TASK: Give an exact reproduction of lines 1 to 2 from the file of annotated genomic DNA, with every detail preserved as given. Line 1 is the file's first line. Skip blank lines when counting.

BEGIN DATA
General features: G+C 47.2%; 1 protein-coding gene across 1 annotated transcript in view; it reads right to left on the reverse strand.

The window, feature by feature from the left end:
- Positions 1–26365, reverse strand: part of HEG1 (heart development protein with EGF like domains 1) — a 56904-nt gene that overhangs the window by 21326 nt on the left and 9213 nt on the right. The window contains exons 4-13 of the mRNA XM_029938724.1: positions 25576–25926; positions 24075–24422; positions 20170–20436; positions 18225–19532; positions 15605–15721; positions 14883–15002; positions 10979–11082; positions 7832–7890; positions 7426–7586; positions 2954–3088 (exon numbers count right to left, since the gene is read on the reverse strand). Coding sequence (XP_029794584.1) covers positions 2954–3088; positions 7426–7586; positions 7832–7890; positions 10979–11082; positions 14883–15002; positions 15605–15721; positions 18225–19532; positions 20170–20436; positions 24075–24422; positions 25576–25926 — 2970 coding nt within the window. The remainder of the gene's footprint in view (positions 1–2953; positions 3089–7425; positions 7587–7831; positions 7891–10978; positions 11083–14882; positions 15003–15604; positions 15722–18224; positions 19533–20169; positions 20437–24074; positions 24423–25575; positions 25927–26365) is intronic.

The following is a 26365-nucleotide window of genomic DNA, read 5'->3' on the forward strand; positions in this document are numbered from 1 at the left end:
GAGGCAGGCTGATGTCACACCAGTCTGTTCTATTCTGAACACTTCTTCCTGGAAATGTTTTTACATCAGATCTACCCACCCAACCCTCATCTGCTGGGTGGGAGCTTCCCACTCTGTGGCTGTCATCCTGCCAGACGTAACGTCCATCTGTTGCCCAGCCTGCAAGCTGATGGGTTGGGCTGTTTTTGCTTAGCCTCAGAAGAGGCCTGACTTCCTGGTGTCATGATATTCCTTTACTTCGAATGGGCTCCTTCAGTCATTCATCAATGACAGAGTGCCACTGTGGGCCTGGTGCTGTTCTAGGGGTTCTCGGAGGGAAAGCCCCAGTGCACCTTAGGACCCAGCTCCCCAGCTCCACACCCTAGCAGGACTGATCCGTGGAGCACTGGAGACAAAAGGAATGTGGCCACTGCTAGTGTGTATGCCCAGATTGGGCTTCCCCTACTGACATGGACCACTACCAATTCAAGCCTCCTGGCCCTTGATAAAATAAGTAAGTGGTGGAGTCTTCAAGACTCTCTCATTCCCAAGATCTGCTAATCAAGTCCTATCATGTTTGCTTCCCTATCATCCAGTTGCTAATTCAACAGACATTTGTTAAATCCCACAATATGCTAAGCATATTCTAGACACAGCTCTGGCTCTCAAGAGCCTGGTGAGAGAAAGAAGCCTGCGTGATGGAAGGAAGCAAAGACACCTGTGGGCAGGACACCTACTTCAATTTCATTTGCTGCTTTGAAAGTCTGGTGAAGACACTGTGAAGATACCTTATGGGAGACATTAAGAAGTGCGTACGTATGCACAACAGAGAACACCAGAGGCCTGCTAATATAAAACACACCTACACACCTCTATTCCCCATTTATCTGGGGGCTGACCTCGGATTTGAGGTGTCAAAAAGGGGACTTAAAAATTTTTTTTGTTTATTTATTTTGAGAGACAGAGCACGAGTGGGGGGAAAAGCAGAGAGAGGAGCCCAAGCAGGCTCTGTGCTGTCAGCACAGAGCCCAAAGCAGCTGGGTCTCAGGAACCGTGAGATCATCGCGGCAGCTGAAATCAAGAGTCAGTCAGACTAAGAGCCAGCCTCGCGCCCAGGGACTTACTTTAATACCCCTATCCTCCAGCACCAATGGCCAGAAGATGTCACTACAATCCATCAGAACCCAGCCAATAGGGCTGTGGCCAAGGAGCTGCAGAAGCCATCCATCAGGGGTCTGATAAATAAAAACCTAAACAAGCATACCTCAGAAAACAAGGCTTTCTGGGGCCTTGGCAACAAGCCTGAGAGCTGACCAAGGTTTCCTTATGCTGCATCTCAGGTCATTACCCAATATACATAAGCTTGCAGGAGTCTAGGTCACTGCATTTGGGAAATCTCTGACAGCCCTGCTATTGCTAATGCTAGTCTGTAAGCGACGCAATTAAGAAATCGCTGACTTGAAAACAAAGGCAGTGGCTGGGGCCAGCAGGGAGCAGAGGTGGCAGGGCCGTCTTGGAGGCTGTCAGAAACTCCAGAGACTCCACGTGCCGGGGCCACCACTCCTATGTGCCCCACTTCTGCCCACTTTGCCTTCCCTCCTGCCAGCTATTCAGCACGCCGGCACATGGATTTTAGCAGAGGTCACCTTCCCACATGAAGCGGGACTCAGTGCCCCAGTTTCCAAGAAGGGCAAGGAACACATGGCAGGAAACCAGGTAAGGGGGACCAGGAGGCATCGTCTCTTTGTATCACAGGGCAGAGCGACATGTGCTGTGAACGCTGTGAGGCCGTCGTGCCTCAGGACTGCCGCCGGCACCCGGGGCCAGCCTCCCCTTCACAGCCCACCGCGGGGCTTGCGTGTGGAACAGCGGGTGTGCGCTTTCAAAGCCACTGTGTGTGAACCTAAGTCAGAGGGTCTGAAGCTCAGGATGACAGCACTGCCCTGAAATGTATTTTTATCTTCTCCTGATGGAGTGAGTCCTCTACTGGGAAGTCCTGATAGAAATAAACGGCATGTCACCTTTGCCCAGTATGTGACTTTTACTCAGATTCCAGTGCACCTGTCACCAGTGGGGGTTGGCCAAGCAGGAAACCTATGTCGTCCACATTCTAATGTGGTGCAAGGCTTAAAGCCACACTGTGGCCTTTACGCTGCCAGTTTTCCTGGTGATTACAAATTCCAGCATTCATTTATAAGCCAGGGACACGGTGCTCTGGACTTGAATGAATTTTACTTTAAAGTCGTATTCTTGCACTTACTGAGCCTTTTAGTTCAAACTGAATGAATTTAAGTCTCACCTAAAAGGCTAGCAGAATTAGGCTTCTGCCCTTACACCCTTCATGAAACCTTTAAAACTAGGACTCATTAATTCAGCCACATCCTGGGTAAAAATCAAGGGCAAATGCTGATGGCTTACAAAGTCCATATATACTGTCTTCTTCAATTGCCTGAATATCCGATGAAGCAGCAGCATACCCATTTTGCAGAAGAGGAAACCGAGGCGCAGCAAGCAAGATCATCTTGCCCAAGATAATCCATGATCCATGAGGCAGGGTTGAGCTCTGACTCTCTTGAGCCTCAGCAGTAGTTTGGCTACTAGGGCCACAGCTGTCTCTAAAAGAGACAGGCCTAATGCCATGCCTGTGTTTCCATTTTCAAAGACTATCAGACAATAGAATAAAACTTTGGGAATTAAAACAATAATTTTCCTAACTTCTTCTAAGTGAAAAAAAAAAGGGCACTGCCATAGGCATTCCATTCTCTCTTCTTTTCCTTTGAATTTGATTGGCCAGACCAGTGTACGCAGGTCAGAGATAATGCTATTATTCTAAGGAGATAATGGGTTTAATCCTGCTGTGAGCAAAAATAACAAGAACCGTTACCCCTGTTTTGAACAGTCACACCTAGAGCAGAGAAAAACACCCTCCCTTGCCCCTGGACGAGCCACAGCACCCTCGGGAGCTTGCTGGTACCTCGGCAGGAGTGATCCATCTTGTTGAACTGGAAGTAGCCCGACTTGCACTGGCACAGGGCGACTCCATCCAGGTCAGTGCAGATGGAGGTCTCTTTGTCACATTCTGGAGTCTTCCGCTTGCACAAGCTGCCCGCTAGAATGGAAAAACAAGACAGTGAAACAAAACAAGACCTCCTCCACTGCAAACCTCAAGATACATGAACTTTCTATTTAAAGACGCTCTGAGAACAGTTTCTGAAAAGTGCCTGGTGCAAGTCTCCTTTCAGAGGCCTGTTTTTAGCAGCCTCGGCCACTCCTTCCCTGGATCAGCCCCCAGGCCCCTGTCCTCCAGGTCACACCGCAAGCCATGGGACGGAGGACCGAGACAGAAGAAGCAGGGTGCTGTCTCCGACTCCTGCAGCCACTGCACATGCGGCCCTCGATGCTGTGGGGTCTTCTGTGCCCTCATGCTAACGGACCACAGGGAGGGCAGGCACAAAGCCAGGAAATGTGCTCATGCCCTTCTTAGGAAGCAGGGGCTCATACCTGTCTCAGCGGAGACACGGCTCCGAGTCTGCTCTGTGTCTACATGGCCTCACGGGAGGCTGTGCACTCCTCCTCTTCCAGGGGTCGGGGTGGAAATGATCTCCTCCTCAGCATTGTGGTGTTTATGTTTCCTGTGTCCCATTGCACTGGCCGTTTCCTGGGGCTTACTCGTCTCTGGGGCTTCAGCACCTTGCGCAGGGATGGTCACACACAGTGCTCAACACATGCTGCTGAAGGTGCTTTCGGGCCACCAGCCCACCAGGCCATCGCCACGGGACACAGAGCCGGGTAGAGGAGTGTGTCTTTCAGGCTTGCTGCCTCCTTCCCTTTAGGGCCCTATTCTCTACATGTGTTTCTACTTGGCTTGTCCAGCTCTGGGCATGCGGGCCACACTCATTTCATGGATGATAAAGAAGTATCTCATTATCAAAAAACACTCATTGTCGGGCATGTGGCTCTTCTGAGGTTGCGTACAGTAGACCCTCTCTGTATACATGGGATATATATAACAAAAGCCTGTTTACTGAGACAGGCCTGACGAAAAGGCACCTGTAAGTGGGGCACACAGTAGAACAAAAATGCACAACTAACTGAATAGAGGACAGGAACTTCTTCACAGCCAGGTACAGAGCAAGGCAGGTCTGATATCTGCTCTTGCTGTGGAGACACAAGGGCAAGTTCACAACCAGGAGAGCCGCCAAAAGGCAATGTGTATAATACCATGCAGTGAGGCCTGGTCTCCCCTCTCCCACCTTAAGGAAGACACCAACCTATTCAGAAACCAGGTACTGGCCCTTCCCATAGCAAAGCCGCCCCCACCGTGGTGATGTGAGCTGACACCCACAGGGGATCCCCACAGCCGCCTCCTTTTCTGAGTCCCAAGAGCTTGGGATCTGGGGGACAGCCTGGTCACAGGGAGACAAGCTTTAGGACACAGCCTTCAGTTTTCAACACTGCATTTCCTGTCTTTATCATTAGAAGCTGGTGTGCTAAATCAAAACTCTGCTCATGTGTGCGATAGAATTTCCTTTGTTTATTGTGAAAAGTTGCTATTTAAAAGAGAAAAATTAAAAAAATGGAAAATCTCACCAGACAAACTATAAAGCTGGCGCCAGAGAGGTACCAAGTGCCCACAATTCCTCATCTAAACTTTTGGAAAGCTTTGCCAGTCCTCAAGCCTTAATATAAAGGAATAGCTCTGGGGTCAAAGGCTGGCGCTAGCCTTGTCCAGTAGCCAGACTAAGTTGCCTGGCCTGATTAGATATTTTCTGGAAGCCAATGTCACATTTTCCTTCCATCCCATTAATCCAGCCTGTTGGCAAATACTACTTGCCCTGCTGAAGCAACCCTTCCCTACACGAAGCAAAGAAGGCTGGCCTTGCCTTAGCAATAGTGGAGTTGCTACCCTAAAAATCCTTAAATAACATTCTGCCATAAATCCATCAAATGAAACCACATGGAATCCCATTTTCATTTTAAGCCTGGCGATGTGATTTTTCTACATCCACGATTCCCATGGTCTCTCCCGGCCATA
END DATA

General features: G+C 47.2%; 1 protein-coding gene across 1 annotated transcript in view; it reads right to left on the reverse strand.

The window, feature by feature from the left end: